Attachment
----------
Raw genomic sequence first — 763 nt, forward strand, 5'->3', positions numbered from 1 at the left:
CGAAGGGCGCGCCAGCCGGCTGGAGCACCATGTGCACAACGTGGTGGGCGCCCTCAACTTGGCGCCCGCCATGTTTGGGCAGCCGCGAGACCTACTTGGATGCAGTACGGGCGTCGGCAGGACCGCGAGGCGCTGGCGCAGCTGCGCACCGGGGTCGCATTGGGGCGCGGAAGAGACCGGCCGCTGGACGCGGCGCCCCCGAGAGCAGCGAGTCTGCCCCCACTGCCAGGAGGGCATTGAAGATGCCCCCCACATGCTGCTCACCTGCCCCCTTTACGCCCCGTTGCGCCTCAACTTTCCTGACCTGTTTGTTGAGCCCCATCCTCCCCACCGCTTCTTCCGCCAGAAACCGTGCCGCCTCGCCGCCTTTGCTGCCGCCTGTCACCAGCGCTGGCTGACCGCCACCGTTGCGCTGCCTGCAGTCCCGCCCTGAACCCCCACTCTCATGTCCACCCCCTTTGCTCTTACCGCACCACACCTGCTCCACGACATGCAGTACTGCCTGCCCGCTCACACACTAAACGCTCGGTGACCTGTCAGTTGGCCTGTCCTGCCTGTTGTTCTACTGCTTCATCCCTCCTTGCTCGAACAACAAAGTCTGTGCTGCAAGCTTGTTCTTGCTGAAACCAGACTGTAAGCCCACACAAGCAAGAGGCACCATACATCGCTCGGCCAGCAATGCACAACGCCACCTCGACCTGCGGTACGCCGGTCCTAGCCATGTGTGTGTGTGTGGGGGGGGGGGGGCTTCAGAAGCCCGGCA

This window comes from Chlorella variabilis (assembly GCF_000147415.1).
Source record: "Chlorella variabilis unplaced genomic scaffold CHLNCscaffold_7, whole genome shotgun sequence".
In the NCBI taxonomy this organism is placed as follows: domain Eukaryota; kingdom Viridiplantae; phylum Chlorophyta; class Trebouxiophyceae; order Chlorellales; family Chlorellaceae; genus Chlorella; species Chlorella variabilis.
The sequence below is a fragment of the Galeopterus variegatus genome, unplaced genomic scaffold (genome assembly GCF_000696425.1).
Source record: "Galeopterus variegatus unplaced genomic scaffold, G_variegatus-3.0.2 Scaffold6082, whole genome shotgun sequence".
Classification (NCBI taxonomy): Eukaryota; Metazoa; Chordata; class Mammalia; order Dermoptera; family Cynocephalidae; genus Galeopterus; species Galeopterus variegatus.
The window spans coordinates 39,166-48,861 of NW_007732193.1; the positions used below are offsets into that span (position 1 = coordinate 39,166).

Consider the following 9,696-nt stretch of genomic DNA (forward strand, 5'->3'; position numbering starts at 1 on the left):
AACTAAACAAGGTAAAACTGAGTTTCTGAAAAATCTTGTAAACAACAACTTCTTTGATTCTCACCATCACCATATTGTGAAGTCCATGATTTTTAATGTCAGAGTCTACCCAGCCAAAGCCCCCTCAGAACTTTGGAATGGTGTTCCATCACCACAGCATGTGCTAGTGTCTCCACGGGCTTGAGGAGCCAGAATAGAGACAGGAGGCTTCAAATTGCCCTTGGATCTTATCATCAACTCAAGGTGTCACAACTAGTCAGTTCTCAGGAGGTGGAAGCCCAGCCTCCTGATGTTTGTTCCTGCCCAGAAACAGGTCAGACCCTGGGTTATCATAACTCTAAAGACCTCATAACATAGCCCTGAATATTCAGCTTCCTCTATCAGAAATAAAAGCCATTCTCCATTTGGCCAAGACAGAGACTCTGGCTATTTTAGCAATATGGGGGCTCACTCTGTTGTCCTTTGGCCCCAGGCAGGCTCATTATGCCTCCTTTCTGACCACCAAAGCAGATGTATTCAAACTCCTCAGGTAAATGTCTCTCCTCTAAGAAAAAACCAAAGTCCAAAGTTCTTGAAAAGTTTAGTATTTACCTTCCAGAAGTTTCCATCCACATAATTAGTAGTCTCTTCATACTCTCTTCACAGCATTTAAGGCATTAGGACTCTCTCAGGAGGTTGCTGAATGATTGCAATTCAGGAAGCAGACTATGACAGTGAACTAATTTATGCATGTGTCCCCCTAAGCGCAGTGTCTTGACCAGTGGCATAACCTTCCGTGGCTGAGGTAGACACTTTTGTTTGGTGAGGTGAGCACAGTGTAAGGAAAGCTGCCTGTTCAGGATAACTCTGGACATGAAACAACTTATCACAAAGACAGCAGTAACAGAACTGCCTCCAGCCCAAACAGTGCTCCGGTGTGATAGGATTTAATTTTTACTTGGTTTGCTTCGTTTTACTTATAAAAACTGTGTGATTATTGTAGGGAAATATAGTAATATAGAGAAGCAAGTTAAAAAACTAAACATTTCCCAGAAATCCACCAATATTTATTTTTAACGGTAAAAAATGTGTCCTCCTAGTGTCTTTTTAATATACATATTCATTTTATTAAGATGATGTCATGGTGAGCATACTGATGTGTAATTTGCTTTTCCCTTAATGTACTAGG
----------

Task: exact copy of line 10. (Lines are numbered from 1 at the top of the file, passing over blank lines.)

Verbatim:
Consider the following 9,696-nt stretch of genomic DNA (forward strand, 5'->3'; position numbering starts at 1 on the left):